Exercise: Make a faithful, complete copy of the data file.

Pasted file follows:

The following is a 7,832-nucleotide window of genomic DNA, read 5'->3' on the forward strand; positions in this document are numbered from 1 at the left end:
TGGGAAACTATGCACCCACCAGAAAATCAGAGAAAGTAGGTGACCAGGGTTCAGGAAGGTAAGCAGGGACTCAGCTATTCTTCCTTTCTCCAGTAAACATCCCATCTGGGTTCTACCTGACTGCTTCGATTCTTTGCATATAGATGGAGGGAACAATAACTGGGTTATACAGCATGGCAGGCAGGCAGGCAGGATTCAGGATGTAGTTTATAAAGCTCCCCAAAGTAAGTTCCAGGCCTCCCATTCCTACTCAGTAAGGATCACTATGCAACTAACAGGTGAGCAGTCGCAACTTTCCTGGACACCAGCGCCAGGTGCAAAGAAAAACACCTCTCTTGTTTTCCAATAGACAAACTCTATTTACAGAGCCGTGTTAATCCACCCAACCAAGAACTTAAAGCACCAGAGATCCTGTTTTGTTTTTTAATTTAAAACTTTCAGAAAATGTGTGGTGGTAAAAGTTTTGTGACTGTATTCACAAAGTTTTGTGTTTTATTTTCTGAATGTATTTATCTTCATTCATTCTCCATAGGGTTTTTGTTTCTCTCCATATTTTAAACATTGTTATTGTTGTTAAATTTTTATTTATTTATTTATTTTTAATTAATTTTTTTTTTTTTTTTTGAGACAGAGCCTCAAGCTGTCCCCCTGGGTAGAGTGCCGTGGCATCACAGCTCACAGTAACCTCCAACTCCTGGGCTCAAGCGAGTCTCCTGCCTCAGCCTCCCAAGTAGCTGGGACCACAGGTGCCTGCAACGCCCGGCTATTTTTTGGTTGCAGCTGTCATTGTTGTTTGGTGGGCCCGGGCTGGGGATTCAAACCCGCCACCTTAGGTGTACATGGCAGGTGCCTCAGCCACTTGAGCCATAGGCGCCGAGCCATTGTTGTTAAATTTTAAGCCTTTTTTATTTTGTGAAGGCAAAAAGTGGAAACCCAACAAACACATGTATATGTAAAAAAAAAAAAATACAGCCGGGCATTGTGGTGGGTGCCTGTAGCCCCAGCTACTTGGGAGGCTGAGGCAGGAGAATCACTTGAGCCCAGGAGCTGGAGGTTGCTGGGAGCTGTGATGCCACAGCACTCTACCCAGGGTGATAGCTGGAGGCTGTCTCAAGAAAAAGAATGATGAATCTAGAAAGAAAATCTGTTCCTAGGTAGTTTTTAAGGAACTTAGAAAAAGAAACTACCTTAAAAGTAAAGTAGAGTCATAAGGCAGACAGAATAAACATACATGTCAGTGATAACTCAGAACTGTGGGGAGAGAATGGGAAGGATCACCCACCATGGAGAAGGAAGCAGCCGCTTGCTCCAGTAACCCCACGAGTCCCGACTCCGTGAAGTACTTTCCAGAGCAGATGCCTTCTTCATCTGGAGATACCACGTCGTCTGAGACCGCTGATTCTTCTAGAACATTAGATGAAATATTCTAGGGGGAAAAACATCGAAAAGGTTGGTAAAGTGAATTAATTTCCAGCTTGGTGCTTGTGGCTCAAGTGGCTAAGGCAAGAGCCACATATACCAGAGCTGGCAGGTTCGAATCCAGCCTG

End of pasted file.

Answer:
The following is a 7,832-nucleotide window of genomic DNA, read 5'->3' on the forward strand; positions in this document are numbered from 1 at the left end:
TGGGAAACTATGCACCCACCAGAAAATCAGAGAAAGTAGGTGACCAGGGTTCAGGAAGGTAAGCAGGGACTCAGCTATTCTTCCTTTCTCCAGTAAACATCCCATCTGGGTTCTACCTGACTGCTTCGATTCTTTGCATATAGATGGAGGGAACAATAACTGGGTTATACAGCATGGCAGGCAGGCAGGCAGGATTCAGGATGTAGTTTATAAAGCTCCCCAAAGTAAGTTCCAGGCCTCCCATTCCTACTCAGTAAGGATCACTATGCAACTAACAGGTGAGCAGTCGCAACTTTCCTGGACACCAGCGCCAGGTGCAAAGAAAAACACCTCTCTTGTTTTCCAATAGACAAACTCTATTTACAGAGCCGTGTTAATCCACCCAACCAAGAACTTAAAGCACCAGAGATCCTGTTTTGTTTTTTAATTTAAAACTTTCAGAAAATGTGTGGTGGTAAAAGTTTTGTGACTGTATTCACAAAGTTTTGTGTTTTATTTTCTGAATGTATTTATCTTCATTCATTCTCCATAGGGTTTTTGTTTCTCTCCATATTTTAAACATTGTTATTGTTGTTAAATTTTTATTTATTTATTTATTTTTAATTAATTTTTTTTTTTTTTTTTGAGACAGAGCCTCAAGCTGTCCCCCTGGGTAGAGTGCCGTGGCATCACAGCTCACAGTAACCTCCAACTCCTGGGCTCAAGCGAGTCTCCTGCCTCAGCCTCCCAAGTAGCTGGGACCACAGGTGCCTGCAACGCCCGGCTATTTTTTGGTTGCAGCTGTCATTGTTGTTTGGTGGGCCCGGGCTGGGGATTCAAACCCGCCACCTTAGGTGTACATGGCAGGTGCCTCAGCCACTTGAGCCATAGGCGCCGAGCCATTGTTGTTAAATTTTAAGCCTTTTTTATTTTGTGAAGGCAAAAAGTGGAAACCCAACAAACACATGTATATGTAAAAAAAAAAAAATACAGCCGGGCATTGTGGTGGGTGCCTGTAGCCCCAGCTACTTGGGAGGCTGAGGCAGGAGAATCACTTGAGCCCAGGAGCTGGAGGTTGCTGGGAGCTGTGATGCCACAGCACTCTACCCAGGGTGATAGCTGGAGGCTGTCTCAAGAAAAAGAATGATGAATCTAGAAAGAAAATCTGTTCCTAGGTAGTTTTTAAGGAACTTAGAAAAAGAAACTACCTTAAAAGTAAAGTAGAGTCATAAGGCAGACAGAATAAACATACATGTCAGTGATAACTCAGAACTGTGGGGAGAGAATGGGAAGGATCACCCACCATGGAGAAGGAAGCAGCCGCTTGCTCCAGTAACCCCACGAGTCCCGACTCCGTGAAGTACTTTCCAGAGCAGATGCCTTCTTCATCTGGAGATACCACGTCGTCTGAGACCGCTGATTCTTCTAGAACATTAGATGAAATATTCTAGGGGGAAAAACATCGAAAAGGTTGGTAAAGTGAATTAATTTCCAGCTTGGTGCTTGTGGCTCAAGTGGCTAAGGCAAGAGCCACATATACCAGAGCTGGCAGGTTCGAATCCAGCCTG